That's also why a morning routine is good ... if you just go through the motions of the routine, you don't think about what you're doing or whether you should go back to sleep. You just do it.

Anonymous said...

One of the tips you failed include was getting to bed early. You may be more productive for the first few hours but over the long term sleep deprivation will catch up with you.

Unknown said...

How many hours do you sleep a day? Is it same on weekends?

Leo said...

Thanks for the tips, guys.

Actually, one of my tips was to go to bed earlier. The problem is that, at first, you might not be used to going to bed at that time, so you might have a problem sleeping. So, I suggested reading in bed. If you're tired, you'll fall asleep.

How many hours do I sleep? It depends on when I go to bed (usually between 9:30 and 10:30), but between 6-7 on average. On weekends, I generally wake at the same time, although I might take a nap in the late mornings or sometime in the afternoon on occasion simply because there's more time on weekends, sometimes. I think 6-7 hours are good enough for me (everyone has different needs). If I begin to get tired, my body will tell me, which is why you should allow yourself to go to bed early if you're tired.

Anonymous said...

First time reading your blog (via Lifehacker)...great stuff here.

I'm trying to get up earlier as well, so here's what I've started doing to keep myself from flopping back into bed.

When the alarm goes off, I sit up and then put on my running shorts and shoes that I've left next to the bed. It's much harder to go back to sleep with the shoes on, and the habit of putting on the gear reminds me to get out the door...working so far!

Leo said...

Hi Mark, welcome and thanks for the comment. I love your idea. Good luck waking up early! It takes a little while to get used to, but once you do, you'll love it.

Anonymous said...

I seem to have a bigger problem. My brain is smarter than me and so I dream that I have woken up and gone about doing my work. Then at some point into the day in my dream I actually wake up and feel kinda frustrated. Sometimes it is worse, the dreams are nested :)

I am now trying to wake up without an alarm.

Anonymous said...

I am the previous poster.
anyway, I came via Lifehacker..
Nice stuff you got here.

Leo said...

Yes, the "dreaming you're awake" syndrome can be a problem. But not an insurmountable one. Try a number of differnt things to help you actually wake up. I suggest a REALLY loud alarm clock that you place across the room. Eventually, you will wake up enough to realize that the alarm is going off (even if you're still half asleep) and get up to turn it off. If you have to actually get out of bed and walk across the room, you should then be awake enough to realize you're no longer dreaming.

I've had times when I didn't even wake up, but walked across the room, shut off the alarm, and went back to bed without waking up ... those were usually times when I was really really tired. If that's the case, I suggest going to bed earlier and reading yourself to sleep. I also recommend waking up just a little earlier each day rather than an hour or more.

Good luck, and welcome to my site!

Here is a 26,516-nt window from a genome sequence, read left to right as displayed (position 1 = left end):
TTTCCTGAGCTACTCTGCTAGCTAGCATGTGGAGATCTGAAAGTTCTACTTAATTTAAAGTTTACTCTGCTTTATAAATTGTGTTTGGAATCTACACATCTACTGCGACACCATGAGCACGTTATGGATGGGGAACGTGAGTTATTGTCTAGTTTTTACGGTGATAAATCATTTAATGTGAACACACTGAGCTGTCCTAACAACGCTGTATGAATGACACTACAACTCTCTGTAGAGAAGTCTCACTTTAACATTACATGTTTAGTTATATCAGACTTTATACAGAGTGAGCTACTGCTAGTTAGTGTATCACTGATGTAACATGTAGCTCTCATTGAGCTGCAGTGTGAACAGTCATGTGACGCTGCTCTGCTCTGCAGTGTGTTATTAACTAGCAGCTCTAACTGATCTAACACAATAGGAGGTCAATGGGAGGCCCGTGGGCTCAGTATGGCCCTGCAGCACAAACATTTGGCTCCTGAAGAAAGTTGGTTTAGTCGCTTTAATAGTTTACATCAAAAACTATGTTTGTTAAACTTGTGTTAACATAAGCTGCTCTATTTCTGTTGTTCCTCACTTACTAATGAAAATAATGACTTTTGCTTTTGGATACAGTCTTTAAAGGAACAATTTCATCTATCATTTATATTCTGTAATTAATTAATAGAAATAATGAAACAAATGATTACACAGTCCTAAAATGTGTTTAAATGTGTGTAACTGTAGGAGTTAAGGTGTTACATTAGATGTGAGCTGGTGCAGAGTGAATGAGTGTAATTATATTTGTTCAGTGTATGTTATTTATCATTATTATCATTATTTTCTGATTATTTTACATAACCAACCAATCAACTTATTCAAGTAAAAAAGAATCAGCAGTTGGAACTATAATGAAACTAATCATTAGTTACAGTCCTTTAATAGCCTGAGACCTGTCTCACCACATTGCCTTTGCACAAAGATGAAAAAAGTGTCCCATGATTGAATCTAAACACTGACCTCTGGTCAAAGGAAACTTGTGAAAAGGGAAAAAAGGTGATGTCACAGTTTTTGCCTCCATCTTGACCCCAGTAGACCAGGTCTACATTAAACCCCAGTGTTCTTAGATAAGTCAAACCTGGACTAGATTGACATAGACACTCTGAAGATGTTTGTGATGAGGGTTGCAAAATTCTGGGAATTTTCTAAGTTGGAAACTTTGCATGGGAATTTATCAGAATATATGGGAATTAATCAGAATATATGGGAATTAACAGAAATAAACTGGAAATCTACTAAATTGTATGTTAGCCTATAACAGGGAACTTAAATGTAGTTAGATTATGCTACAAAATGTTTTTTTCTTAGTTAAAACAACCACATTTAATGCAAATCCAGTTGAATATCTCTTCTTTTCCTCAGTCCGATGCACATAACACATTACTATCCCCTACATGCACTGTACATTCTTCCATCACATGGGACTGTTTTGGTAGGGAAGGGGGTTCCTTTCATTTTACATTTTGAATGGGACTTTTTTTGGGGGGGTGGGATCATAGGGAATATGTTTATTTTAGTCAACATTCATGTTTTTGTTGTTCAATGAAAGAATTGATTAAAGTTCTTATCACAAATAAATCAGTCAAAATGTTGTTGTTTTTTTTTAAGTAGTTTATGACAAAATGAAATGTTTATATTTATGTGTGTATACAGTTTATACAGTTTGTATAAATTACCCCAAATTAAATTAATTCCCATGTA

Anonymous said...

Thanks for your suggestion.
"I suggest a REALLY loud alarm clock that you place across the room."
I used to do this, much to the annoyance of my roommates when I was in school. They finally told me and I have stopped using alarms to wake up, mainly because I don't respond well to sounds. In fact, my roommates tell me I once slept through a fire alarm incident.

So, now I have stopped trying very hard. I just let myself wake up whenever I wake up. Sometimes it works... sometimes it doesn't. I realize now that the more you try to control something the more it gets out of control; something similar to Tao.

Before I try to flood your comment box with many "something"s I will stop. It was nice conversing with you.

Thanks again for your suggestions and good luck.


Leo said...

Hi sri ... well, if allowing yourself to wake up naturally works best for you, I say go for it. You certainly sound like a sound sleeper ... you actually sound a lot like my wife! :)

As for flooding my inbox, don't give it a second thought ... as long as it's not spam, I enjoy it! As you might have seen in my other post, Email Zen: Clearing your inbox (see sidebar for the link), I power thru my email pretty quickly and keep my inbox empty all the time.

Comment away!

Anonymous said...

Hi, good tips! :) thanks for sharing

do you want to know my method for getting up in the morning?
...I have two alarm clocks, one is next to my bed and the other one is in my bathroom.
So.. when the first alarm clock rings, i'm forced to get up and go to the bathroom to stop the second one it starts to ring.
..how clever i am !! :P

Anonymous said...

..sorry, i meant: "..go to the bathroom to stop the second one before it starts to ring."


Leo said...

Hi giuli, great comment! Lol. That's actually an excellent idea. I say do whatever it takes. One of my motivations for getting up quickly is to turn off the alarm clock as soon as possible so it doesn't wake up the wife and babies.

Anonymous said...

Frankly what you have written is much better than pavlina's article on rising up early.

many thanks for sharing this.

Leo said...

I'm glad you enjoyed the article and hope you find it useful. However, I try to avoid disparaging my fellow bloggers ... Steve Pavlina's article is popular for a reason -- it's very useful.

Anonymous said...

My trick to getting up more easily was to buy a timer for the bedside lamp. This clicks the light on about 10 minutes ahead of the alarm. It isn't enough to fully wake me up, but it makes it easier to swing out of bed when the alarm finally goes.

Leo said...

Nice tip! I hadn't heard this one before.

Jeff Kee said...

.. it's too bad I went to bed at 4 last night. But I still got up at 10:30 which is 6.5 hours of sleep - a healthy amount, and I got some reading and such done.

Anonymous said...